Fall 2019

We are stoked to head into Fall 2019 at The Box. We can hardly believe it has been 10 years since we started doing improv in Tampa Bay. We have some exciting things coming up.

Your Monthly IG This summer, “Lady Jam,” was such a hit that we decided to do it again with a brand new name. Check out “Your Monthly-An All Women Improv Jam” the second Thursday of each month. Get more info by clicking on the icon. FREE

Last Fri squareEvery “Last Fri,” of the month, catch resident ensemble team – Dear Aunt Gertrude at The Box with special guests from the Tampa Bay Area. $5

Copy of Storytelling Student Showcase (2)The Box hosts a Storytelling Elective offsite at The Bryan Glazer Family JCC with Jessica Meszaros starting Sept 26, 2019 6-9pm 6 weeks.



Improv Auditions (5)The Box holds annual open auditions in the fall for the performance teams at The Box. Sept 28 11-1pm Short-form Auditions, Oct 5, 11-1pm Long-form Auditions.

Hello Summer!

Copy of Copy of Copy of Hello SummerTickets

The Box is excited to be back with an all-new summer season of improv, where our resident improv teams offer a variety of styles and themes. Get glad and grab a ticket. Saturdays* this summer, 7:30pm $10

June 15 Improvaholics, Your Middle Child and The Lightbulb Society
June 22 Alpaca Suitcase, Dear Aunt Gertrude, and The Lightbulb Society
June 29 Improvaholics, Your Middle Child, and Dear Aunt Gertrude
July 6 Dear Aunt Gertrude and Alpaca Suitcase
July 13 No show at The Box but come see us at The Sarasota Improv Festival!
July 20 Your Middle Child and Alpaca Suitcase
July 27 Improvaholics and The Lightbulb Society



The Love Show, an Improv Show 2019

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This heart-throbbing season, Dear Aunt Gertrude is excited to bring back “The Love Show,” an improv show for everyone — no matter your relationship status. This show explores the truth and comedy of singleness, finding and losing love, and countless audience inspired scenarios of how love can show up in the most unlikely places. Grab your bestie for a ladies night out or woo your boo with laughter, as the Dear Aunt Gertrude ensemble brings you a unique evening chock full of laughs all about love — never to be seen again.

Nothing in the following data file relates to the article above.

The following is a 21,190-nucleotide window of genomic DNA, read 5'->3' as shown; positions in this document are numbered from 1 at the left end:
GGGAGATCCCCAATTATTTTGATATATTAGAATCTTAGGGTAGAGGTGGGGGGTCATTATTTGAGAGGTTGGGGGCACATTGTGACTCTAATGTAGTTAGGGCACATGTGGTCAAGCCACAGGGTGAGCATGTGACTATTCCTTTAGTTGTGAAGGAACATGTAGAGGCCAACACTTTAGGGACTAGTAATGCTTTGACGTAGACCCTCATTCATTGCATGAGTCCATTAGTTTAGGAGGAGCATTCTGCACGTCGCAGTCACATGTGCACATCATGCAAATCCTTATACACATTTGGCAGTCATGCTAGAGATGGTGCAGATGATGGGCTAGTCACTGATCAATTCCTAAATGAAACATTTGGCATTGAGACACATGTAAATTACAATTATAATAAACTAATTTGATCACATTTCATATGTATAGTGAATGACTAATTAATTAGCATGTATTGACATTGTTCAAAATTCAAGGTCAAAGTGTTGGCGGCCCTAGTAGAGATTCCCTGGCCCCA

February 14,15,16
$10 Seating is Limited  https://boximprov.ticketspice.com/the-love-show-an-improv-show

Opening Improv Teams Include

IMG_1378 2Daytime DelusionsRegional Champions of The College Improv Tournament from  Improv @USF-set to compete at Nationals in Chicago later this year. Feb 14


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Alpaca Suitcase-A resident Box Team since 2011. Alpaca suitcase will feature guest players from additional Box teams including Your Middle Child and Improvaholics. Feb 15



51398888_250990922502188_3730216076244418560_n (1)CJ and Becca-CJ and Becca are local celebs, known throughout Tampa Bay for bringing laughs to the stage in their solo acts on many standup stages, together, they will hit The Box stage as an Improv dynamic duo. Feb 16

The Box Improv Studio
2240 University Square Mall Unit 374, Tampa, FL 33612

Parking: From Fowler Avenue, Park between Dillards and Sears. Enter the Main Mall Entrance at Famous Footwear and walk straight back. The Box is on the left right before Burlington Coat Factory.

Check out this video for a better view.

Coming Soon.

Copy of Boo-Ya! (1)Has the season got you spooked? Well- come laugh your cares away as the improv ensembles of The Box Theater hit the stage once again to bring an evening of hilarity. $10 for 10 years!

The house opens at 7pm. Show starts at 7:30pm.

Want to know when your favorite improv ensemble is performing?
October 5-Trademark Pending Improv, Your Middle Child, and Improvaholics
October 12-Dear Aunt Gertrude, Alpaca Suitcase, The Lightbulb Society
October 19-The Lightbulb Society, Your Middle Child, and Improvaholics
October 26-Dear Aunt Gertrude and Alpaca Suitcase

The Box Improv Studio is located at 2240 University Square Mall Unit 374, Tampa, FL 33612
(Inside The University Mall)

Parking: From Fowler Avenue, Park between Dillards and Sears. Enter the Main Mall Entrance at Famous Footwear and walk straight back. The Box is on the left right before Burlington Coat Factory.
Check out this video for a better view.

“The Box, Tampa, and Me”

By David Wheeler

Can I be real with you for a second?
Like, really real?
Okay, good.

About three years ago, I moved here from Kentucky to be a professor at the University of Tampa. And I love the job. I also love the sunshine, the palm trees, the Spanish moss that grows on southern live oaks, and the manager’s special at Jason’s Deli on Fowler. I’m a man of simple pleasures.

But something was missing.

My people. My group. My collaborative mission. And a goal to work toward with this group. Where would I find such a thing?